Sri Lanka’s military launched a major hunt Saturday for remnants of an Islamist group which carried out the Easter suicide bombings that killed 258 people, officials said.
Several Colombo suburbs were targeted by troops using emergency powers on arrests and detentions adopted after the April 21 attacks.
‘Special cordon-and-search operations are under way in three areas just outside Colombo,’ a military official told reporters.
Similar operations were also carried out in North Western Province, near Colombo, where anti-Muslim riots this month left one man dead and hundreds of Muslim-owned shops, homes and mosques destroyed.
Security forces have arrested scores of suspects in connection with the bombings of three hotels and three churches and over what appeared to be organised violence against the island’s Muslim minority.
While authorities say the immediate jihadist threat has been blunted, President Maithripala Sirisena on Wednesday extended for one month the 30-day state of emergency imposed after the suicide bombings.
Sirisena said the move was to maintain ‘public security’, with the country still on edge after the attacks on three hotels and three churches that were blamed on a local jihadi group, the National Thowheeth Jama’ath.
The Islamic State group has also claimed a role in the attacks.
Christians make up 7.6 per cent and Muslims 10 per cent of mainly Buddhist Sri Lanka.
Meanwhile, the independent Human Rights Commission of Sri Lanka accused police of failing to prevent the anti-Muslim riots after the bombings.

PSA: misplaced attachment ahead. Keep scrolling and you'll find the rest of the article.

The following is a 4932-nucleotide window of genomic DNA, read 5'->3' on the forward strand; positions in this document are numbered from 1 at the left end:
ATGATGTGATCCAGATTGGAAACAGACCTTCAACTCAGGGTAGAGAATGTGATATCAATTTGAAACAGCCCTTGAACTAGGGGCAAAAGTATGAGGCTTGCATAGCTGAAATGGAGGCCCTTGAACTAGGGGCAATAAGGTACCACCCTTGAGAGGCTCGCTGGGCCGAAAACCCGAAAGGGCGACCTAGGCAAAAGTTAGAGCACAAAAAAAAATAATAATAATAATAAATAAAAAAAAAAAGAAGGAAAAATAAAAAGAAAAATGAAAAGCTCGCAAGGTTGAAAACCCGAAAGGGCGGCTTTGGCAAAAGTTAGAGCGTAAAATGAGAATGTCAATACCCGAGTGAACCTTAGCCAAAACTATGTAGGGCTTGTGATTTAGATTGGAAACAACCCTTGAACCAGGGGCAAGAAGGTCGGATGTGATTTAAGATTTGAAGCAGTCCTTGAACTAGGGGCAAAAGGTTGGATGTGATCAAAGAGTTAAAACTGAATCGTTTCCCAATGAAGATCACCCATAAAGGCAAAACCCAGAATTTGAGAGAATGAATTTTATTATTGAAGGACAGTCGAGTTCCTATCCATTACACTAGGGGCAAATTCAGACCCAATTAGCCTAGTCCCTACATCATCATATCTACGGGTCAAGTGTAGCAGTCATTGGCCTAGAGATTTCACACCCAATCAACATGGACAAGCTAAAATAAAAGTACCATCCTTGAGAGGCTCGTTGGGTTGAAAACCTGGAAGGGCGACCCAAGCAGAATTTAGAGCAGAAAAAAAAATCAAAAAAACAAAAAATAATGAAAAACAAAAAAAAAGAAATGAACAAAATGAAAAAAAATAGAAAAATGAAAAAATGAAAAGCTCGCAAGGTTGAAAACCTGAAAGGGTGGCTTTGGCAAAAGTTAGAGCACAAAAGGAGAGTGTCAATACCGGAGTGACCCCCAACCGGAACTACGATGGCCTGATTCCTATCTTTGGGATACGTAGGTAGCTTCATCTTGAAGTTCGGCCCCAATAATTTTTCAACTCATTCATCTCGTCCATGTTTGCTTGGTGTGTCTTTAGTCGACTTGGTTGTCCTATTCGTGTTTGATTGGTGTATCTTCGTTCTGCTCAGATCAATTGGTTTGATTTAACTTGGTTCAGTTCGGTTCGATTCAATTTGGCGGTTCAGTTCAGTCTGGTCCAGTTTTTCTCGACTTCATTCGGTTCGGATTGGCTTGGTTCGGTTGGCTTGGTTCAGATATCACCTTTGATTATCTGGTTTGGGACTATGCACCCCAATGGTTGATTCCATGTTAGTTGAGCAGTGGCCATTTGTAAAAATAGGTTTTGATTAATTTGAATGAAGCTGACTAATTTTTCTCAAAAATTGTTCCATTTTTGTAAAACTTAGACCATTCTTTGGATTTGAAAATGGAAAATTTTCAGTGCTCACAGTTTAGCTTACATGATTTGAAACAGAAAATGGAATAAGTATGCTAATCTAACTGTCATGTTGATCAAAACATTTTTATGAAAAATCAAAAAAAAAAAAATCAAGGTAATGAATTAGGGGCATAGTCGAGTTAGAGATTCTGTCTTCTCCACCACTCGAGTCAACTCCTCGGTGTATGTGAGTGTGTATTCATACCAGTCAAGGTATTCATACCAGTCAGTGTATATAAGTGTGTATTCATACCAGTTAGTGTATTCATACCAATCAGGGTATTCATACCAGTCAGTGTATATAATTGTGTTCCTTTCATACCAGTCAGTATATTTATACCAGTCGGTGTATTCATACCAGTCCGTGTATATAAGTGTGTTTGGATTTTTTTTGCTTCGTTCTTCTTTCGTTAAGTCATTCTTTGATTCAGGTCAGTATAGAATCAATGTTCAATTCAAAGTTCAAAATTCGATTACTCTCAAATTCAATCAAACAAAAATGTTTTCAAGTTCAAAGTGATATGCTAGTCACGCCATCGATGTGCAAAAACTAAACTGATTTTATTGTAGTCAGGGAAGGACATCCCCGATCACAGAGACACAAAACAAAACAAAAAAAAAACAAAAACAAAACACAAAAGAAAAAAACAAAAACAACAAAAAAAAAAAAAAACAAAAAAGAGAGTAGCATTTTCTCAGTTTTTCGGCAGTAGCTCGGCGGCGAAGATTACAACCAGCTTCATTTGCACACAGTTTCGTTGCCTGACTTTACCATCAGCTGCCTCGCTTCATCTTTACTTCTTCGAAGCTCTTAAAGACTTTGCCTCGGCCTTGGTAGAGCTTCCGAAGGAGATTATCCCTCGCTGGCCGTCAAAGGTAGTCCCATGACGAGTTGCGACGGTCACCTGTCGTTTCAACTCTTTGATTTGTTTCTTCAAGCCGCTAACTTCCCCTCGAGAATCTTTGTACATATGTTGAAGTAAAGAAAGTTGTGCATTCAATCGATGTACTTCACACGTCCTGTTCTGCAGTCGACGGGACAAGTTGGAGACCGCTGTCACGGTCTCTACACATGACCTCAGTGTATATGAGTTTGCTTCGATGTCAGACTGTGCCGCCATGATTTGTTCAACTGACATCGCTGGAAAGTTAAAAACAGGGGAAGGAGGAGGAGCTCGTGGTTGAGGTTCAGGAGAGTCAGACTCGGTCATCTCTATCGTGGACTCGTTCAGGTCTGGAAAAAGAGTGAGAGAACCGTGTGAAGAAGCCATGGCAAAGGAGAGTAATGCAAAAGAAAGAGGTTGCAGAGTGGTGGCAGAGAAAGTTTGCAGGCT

‘There appeared to be no preventive measures taken although retaliatory violence against the Muslim communities was a distinct possibility after the terror attacks of April 21,’ the HRCSL said in a letter to acting police chief Chandana Wickramaratne.
The commission faulted the police for releasing suspects who were later seen taking part in attacks on Muslim targets. It said there was political interference to free some suspects.
‘As soon as they (the suspects) were released, the mob attacked all Muslim owned shops in Kuliyapitiya town during the curfew and went on to attack shops all the way to Rambawewa,’ the commission said. It acknowledged that police could not have controlled the mobs on their own, but they had failed to arrange reinforcements from security forces.
‘Ensure that no undue political or other external interventions are tolerated, and that strict legal action be taken against those who obstruct police officers from performing their duties,’ the commission said.
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